In order to explain the Tri-Nations to the Gonzo Report’s new readers, I’ll hand over duties to the estimable Alternative Rugby Commentary commentarian, Jed Thian. (Note: these video embeds are done out of respect for Mr. Thian and his mad skillz, and do not constitute an endorsement of my little experiment
by him. )

The yearly international tournament held between New Zealand, South Africa and Australia, is poised to kick off this weekend at Auckland, New Zealand’s Eden Park – with the Springboks facing down the All Blacks.

This year the I’d like to say the All Blacks are poised to take it all, as they start the 15-month march to the World Cup. However, if you look at the statistics since the 2003 World Cup, the series has nearly drawn even, with New Zealand leading it 8-7. But in 2009, the Springboks blanked the All Blacks, sweeping all three games. And they play three games again in this year’s Tri-Nations series.  Statistically the All Blacks should win one, if not two of the matches – since they host two of the three matches this year.  But if there has been one team that has been able to slow down the All Blacks power rugby attack in recent history, it’s been the Springboks, who look to repeat their success this year.

If New Zealand can get past the Springboks this year, they will have a strong chance to win the tournament.  In the same time period, since the ‘03 World Cup, the All Blacks have dominated the Australia Wallabies series, 14 wins to 3.

Springboks Confirm Worst-Kept Rugby Secret

In a confirmation of what might have been the worst-kept secret in international rugby, the South African Rugby Football Union has today confirmed that the Springboks-New Zealand All Blacks Tri-Nations match on August 21, will be taking place in the newly minted “Soccer City” in Soweto.  And shortly thereafter, the stadium’s name will be changed to “Rugby Stud City”

Let’s just hope the Springboks are a little more serious with keeping their set plays hidden from the All Blacks before game time…

HBO’s “Real Sports” Highlights Rugby Star Gareth Thomas

Last month, I stumbled across an episode of HBO’s acclaimed video series “Real Sports with Bryant Gumbel,” where correspondent Bernie Goldberg was featuring Welsh rugby star Gareth Thomas. The focus of the feature was on Thomas’ sexual orientation. Thomas is the first openly gay athlete who is currently participating in any professional sports competition.

You can find a short excerpt of the video here.

Where might you find the Gonzo Rugby Report this year?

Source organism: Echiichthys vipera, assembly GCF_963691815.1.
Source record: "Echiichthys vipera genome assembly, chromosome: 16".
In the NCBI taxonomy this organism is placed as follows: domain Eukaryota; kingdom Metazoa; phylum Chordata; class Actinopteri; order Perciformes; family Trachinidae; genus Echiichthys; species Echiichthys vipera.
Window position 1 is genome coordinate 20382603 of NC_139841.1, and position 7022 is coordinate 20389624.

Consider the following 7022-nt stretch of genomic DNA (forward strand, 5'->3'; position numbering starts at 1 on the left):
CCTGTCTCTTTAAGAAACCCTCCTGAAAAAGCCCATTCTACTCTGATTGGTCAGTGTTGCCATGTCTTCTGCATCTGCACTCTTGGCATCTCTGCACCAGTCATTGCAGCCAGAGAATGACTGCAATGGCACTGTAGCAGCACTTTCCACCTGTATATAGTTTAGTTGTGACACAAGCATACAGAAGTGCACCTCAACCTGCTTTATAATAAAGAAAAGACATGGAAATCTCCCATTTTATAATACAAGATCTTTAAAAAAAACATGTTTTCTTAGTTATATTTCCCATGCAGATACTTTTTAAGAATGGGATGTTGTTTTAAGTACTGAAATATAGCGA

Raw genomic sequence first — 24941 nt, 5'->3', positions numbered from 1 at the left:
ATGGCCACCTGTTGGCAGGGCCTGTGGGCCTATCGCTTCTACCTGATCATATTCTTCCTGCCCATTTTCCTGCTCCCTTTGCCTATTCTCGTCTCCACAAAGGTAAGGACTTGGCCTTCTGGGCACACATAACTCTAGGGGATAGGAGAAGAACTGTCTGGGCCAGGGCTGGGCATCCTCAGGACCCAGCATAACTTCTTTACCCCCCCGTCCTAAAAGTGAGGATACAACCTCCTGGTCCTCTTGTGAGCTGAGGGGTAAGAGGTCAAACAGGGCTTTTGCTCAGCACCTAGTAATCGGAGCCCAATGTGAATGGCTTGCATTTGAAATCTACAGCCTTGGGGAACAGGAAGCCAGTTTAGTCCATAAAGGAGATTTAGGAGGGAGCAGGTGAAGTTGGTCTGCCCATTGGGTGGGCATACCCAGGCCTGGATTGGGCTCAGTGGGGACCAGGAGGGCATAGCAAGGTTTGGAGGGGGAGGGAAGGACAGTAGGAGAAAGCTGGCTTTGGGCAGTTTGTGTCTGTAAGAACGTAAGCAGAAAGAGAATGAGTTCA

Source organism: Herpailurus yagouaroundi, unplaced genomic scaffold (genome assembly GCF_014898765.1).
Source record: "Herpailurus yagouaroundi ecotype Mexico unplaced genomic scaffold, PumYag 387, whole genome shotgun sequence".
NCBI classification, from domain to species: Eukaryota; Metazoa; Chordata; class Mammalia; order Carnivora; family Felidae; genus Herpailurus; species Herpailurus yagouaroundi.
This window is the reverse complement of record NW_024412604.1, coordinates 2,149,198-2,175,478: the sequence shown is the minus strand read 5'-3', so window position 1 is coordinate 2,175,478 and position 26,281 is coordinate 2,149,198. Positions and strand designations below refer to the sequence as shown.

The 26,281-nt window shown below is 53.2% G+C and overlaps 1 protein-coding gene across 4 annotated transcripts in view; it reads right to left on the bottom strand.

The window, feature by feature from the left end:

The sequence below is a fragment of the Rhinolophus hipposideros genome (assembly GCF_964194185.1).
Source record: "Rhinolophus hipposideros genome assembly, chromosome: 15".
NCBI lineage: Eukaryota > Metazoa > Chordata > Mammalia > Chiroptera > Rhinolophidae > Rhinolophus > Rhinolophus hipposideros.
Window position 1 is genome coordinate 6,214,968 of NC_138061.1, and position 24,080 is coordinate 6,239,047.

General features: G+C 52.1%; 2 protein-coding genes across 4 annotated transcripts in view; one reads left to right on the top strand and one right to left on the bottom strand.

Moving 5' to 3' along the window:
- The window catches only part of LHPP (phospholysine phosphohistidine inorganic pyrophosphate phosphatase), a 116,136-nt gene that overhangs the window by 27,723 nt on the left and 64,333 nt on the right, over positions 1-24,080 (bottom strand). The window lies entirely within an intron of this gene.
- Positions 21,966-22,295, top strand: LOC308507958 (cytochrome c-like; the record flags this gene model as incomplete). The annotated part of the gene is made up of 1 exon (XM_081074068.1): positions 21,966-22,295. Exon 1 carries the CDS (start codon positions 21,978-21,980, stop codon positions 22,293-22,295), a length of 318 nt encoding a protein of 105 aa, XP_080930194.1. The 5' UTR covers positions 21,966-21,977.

I’ve just been looking over the domestic rugby schedule for the next year, en route to a hopeful 2011 Rugby World Cup media appearance, and in addition to blogging about the international rugby scene I want to attend a few tournaments as writing warm ups.  Among them are:

2010 High Desert Rugby Classic – October 16-17, Albuquerque, N.M. (A southwest classic!)

2011 USA Sevens International Tournament – February 12-13, Las Vegas, Nev.

2011 Churchill Cup – Summer 2011, Denver, Colo.

And other matches to be determined.

Collegiate, Grassroots Approach Needed to Expand Rugby in US

So a reporter from Reuters bumped into USA Rugby’s men’s national team head coach, Eddie O’Sullivan (of course he’s Irish!  What, with a name like that you thought he was from Chile maybe?? 😉 ) and the two of them talked about how rugby has grown in the United States since O’Sullivan had previously been in the U.S. in the ’90’s. I’ll leave you to read the story, which is a fascinating read because O’Sullivan really gets that in the U.S. people are invested in collegiate sports.

Unlike in other parts of the world where high performance athletic centers, or sporting colleges where athletes can really hone their sporting craft before (hopefully) moving into the professional ranks, in the U.S. everyone seems to go through the college system.  And for those of us who aren’t athletes of this caliber, we still get to cheer on our alma mater – which gives us somewhat of an identity in the sporting world. (For instance, if you look at the teams I cheer for you’ll find that I’m connected to the UNM Lobos, the All Blacks, USA Rugby and the Buffalo Bills.  And I find an ability to discuss, debate, or faux-argue with my friends based on these affiliations.  And there are others out there who take their fandom ever more seriously.)

It’s an integral part of Americana that is woven through our society.  And in the past, rugby peeps have tried to shoehorn Americans into the Club Rugby model – where people would be interested in supporting the club from their local town, city, or childhood home.  That model doesn’t work out here, much to my chagrin. So again, it’s nice to see O’Sullivan talking about how to focus on what works in America, as opposed to how to force Americans into the model for the rest of the world.

And Some Round-Ball News: Uruguay’s Suarez Lucks the Hell Out!

This in from ESPN, Uruguay soccer forward Luis Suarez, the one who punched the ball out of the goal in Uruguay’s quarterfinal match against Ghana (and also now known as one of the most despised men in Africa) has received a one game suspension for his actions. Meaning he’ll be out of the game when Uruguay loses to the Netherlands on Tuesday.

Dude, you lucked out! That was an action that kept Ghana from moving on in the World Cup, because that ball would have gone in the goal for sure.  And to get a one-game suspension, and no future FIFA game suspensions, is a very light sentence indeed.

But come on Suarez, if you want to use your hands, just make the jump and play rugby.  Uruguay Rugby could use someone of your cunning on the pitch.